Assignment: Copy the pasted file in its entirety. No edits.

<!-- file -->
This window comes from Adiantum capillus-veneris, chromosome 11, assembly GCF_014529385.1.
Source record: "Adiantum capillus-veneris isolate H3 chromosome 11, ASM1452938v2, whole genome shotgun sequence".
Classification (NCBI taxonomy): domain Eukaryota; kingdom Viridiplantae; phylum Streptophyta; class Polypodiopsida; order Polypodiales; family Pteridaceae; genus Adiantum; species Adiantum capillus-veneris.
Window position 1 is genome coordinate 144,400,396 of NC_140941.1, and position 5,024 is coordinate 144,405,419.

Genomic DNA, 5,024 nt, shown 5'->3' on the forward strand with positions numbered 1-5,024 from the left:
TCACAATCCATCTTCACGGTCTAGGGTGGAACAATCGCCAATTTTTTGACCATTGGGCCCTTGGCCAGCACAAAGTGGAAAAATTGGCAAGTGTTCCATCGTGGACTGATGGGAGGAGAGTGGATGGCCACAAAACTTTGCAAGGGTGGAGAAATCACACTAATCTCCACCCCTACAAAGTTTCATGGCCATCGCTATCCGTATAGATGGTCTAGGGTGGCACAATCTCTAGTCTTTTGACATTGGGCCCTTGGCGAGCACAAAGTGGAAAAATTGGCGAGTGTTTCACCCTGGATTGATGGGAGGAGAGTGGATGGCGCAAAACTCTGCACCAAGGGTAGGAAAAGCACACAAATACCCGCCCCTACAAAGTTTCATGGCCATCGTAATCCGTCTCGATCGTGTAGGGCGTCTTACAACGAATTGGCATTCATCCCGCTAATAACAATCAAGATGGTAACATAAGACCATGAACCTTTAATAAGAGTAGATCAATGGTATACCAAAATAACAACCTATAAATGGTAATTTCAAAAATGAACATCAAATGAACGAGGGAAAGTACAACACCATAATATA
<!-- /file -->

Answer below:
This window comes from Adiantum capillus-veneris, chromosome 11, assembly GCF_014529385.1.
Source record: "Adiantum capillus-veneris isolate H3 chromosome 11, ASM1452938v2, whole genome shotgun sequence".
Classification (NCBI taxonomy): domain Eukaryota; kingdom Viridiplantae; phylum Streptophyta; class Polypodiopsida; order Polypodiales; family Pteridaceae; genus Adiantum; species Adiantum capillus-veneris.
Window position 1 is genome coordinate 144,400,396 of NC_140941.1, and position 5,024 is coordinate 144,405,419.

Genomic DNA, 5,024 nt, shown 5'->3' on the forward strand with positions numbered 1-5,024 from the left:
TCACAATCCATCTTCACGGTCTAGGGTGGAACAATCGCCAATTTTTTGACCATTGGGCCCTTGGCCAGCACAAAGTGGAAAAATTGGCAAGTGTTCCATCGTGGACTGATGGGAGGAGAGTGGATGGCCACAAAACTTTGCAAGGGTGGAGAAATCACACTAATCTCCACCCCTACAAAGTTTCATGGCCATCGCTATCCGTATAGATGGTCTAGGGTGGCACAATCTCTAGTCTTTTGACATTGGGCCCTTGGCGAGCACAAAGTGGAAAAATTGGCGAGTGTTTCACCCTGGATTGATGGGAGGAGAGTGGATGGCGCAAAACTCTGCACCAAGGGTAGGAAAAGCACACAAATACCCGCCCCTACAAAGTTTCATGGCCATCGTAATCCGTCTCGATCGTGTAGGGCGTCTTACAACGAATTGGCATTCATCCCGCTAATAACAATCAAGATGGTAACATAAGACCATGAACCTTTAATAAGAGTAGATCAATGGTATACCAAAATAACAACCTATAAATGGTAATTTCAAAAATGAACATCAAATGAACGAGGGAAAGTACAACACCATAATATA